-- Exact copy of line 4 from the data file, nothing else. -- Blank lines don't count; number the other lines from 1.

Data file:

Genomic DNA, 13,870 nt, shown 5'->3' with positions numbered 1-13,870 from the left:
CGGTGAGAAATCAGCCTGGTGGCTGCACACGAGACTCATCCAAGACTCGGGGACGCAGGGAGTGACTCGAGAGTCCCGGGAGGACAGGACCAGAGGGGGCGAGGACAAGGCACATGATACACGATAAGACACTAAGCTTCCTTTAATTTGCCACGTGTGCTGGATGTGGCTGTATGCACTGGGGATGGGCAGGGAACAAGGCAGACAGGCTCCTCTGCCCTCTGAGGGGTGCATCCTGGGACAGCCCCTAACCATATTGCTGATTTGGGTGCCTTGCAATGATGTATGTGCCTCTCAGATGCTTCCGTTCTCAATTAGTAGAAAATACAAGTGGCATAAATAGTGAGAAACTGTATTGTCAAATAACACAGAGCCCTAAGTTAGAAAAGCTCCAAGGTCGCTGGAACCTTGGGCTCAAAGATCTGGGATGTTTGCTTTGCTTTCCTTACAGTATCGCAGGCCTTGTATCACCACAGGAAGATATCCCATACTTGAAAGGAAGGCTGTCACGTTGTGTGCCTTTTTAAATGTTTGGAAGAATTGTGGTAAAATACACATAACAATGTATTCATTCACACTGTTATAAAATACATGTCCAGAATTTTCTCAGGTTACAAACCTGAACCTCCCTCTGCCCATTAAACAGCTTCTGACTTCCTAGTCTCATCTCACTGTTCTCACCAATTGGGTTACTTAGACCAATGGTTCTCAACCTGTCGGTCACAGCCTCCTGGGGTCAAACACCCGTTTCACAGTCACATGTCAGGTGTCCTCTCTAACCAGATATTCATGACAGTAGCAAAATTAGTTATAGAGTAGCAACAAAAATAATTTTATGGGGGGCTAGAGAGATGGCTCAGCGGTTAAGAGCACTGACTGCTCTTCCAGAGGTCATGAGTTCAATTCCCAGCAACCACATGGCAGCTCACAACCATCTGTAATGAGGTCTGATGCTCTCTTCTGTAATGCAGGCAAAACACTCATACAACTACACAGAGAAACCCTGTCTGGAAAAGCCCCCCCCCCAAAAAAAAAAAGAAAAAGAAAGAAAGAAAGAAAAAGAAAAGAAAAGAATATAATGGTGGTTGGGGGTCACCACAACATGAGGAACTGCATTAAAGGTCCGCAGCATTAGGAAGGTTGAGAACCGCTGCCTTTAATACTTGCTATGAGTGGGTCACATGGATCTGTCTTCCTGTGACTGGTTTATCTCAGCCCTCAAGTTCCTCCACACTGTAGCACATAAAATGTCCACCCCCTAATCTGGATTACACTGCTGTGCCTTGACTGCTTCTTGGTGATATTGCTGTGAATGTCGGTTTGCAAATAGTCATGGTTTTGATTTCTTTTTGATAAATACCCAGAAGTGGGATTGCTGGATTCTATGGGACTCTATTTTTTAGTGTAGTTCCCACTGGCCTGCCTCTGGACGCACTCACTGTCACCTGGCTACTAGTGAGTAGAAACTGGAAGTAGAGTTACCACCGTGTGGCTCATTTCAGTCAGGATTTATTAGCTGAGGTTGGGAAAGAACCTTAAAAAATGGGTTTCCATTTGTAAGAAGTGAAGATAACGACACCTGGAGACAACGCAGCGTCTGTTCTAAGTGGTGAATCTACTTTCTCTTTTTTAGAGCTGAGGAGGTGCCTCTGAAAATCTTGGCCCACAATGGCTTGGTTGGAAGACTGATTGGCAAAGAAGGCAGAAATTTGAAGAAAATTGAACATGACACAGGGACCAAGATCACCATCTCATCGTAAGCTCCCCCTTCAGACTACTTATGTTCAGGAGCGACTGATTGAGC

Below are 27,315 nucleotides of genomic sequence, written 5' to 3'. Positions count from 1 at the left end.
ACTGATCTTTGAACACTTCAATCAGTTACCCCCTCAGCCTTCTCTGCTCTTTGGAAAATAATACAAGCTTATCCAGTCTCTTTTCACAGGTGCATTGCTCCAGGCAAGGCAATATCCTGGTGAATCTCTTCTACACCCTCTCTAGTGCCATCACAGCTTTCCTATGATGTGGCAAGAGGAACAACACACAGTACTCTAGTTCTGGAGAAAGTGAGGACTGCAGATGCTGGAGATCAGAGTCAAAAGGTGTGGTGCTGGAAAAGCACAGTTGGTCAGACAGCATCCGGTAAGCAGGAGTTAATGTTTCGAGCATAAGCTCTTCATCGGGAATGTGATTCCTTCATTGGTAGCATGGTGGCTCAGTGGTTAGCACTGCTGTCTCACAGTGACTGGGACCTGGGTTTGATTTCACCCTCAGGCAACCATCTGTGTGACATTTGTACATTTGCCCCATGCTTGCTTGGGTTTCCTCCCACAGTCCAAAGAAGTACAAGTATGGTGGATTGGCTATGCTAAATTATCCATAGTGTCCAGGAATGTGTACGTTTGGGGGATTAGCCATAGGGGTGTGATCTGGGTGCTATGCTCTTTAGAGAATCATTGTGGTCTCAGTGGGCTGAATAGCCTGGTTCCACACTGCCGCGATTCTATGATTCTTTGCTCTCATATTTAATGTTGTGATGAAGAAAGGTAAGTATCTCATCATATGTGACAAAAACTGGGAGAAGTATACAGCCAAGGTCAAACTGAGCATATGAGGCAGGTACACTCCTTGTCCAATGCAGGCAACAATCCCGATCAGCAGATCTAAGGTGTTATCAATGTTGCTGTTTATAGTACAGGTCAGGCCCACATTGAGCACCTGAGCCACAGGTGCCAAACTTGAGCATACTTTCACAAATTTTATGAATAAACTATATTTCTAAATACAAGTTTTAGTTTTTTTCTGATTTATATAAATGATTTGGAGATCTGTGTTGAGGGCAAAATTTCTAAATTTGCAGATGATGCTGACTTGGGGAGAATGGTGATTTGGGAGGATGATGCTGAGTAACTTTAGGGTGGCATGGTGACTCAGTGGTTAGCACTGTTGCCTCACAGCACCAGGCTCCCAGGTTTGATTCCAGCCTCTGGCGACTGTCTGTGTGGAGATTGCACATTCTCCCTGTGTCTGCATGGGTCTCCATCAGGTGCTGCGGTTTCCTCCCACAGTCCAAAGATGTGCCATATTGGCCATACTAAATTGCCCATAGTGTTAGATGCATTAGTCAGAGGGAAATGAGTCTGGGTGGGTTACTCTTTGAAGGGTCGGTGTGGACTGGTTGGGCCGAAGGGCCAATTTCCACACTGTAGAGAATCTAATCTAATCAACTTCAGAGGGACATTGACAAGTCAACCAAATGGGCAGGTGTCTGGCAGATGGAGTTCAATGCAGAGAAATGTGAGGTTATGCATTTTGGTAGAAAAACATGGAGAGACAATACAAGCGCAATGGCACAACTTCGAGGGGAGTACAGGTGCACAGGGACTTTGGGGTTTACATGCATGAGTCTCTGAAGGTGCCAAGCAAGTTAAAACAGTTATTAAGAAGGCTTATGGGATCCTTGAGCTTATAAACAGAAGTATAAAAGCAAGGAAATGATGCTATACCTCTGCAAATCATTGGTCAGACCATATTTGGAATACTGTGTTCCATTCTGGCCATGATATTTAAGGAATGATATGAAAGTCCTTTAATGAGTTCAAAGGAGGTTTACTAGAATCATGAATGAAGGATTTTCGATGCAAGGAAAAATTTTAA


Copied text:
ACTGATCTTTGAACACTTCAATCAGTTACCCCCTCAGCCTTCTCTGCTCTTTGGAAAATAATACAAGCTTATCCAGTCTCTTTTCACAGGTGCATTGCTCCAGGCAAGGCAATATCCTGGTGAATCTCTTCTACACCCTCTCTAGTGCCATCACAGCTTTCCTATGATGTGGCAAGAGGAACAACACACAGTACTCTAGTTCTGGAGAAAGTGAGGACTGCAGATGCTGGAGATCAGAGTCAAAAGGTGTGGTGCTGGAAAAGCACAGTTGGTCAGACAGCATCCGGTAAGCAGGAGTTAATGTTTCGAGCATAAGCTCTTCATCGGGAATGTGATTCCTTCATTGGTAGCATGGTGGCTCAGTGGTTAGCACTGCTGTCTCACAGTGACTGGGACCTGGGTTTGATTTCACCCTCAGGCAACCATCTGTGTGACATTTGTACATTTGCCCCATGCTTGCTTGGGTTTCCTCCCACAGTCCAAAGAAGTACAAGTATGGTGGATTGGCTATGCTAAATTATCCATAGTGTCCAGGAATGTGTACGTTTGGGGGATTAGCCATAGGGGTGTGATCTGGGTGCTATGCTCTTTAGAGAATCATTGTGGTCTCAGTGGGCTGAATAGCCTGGTTCCACACTGCCGCGATTCTATGATTCTTTGCTCTCATATTTAATGTTGTGATGAAGAAAGGTAAGTATCTCATCATATGTGACAAAAACTGGGAGAAGTATACAGCCAAGGTCAAACTGAGCATATGAGGCAGGTACACTCCTTGTCCAATGCAGGCAACAATCCCGATCAGCAGATCTAAGGTGTTATCAATGTTGCTGTTTATAGTACAGGTCAGGCCCACATTGAGCACCTGAGCCACAGGTGCCAAACTTGAGCATACTTTCACAAATTTTATGAATAAACTATATTTCTAAATACAAGTTTTAGTTTTTTTCTGATTTATATAAATGATTTGGAGATCTGTGTTGAGGGCAAAATTTCTAAATTTGCAGATGATGCTGACTTGGGGAGAATGGTGATTTGGGAGGATGATGCTGAGTAACTTTAGGGTGGCATGGTGACTCAGTGGTTAGCACTGTTGCCTCACAGCACCAGGCTCCCAGGTTTGATTCCAGCCTCTGGCGACTGTCTGTGTGGAGATTGCACATTCTCCCTGTGTCTGCATGGGTCTCCATCAGGTGCTGCGGTTTCCTCCCACAGTCCAAAGATGTGCCATATTGGCCATACTAAATTGCCCATAGTGTTAGATGCATTAGTCAGAGGGAAATGAGTCTGGGTGGGTTACTCTTTGAAGGGTCGGTGTGGACTGGTTGGGCCGAAGGGCCAATTTCCACACTGTAGAGAATCTAATCTAATCAACTTCAGAGGGACATTGACAAGTCAACCAAATGGGCAGGTGTCTGGCAGATGGAGTTCAATGCAGAGAAATGTGAGGTTATGCATTTTGGTAGAAAAACATGGAGAGACAATACAAGCGCAATGGCACAACTTCGAGGGGAGTACAGGTGCACAGGGACTTTGGGGTTTACATGCATGAGTCTCTGAAGGTGCCAAGCAAGTTAAAACAGTTATTAAGAAGGCTTATGGGATCCTTGAGCTTATAAACAGAAGTATAAAAGCAAGGAAATGATGCTATACCTCTGCAAATCATTGGTCAGACCATATTTGGAATACTGTGTTCCATTCTGGCCATGATATTTAAGGAATGATATGAAAGTCCTTTAATGAGTTCAAAGGAGGTTTACTAGAATCATGAATGAAGGATTTTCGATGCAAGGAAAAATTTTAA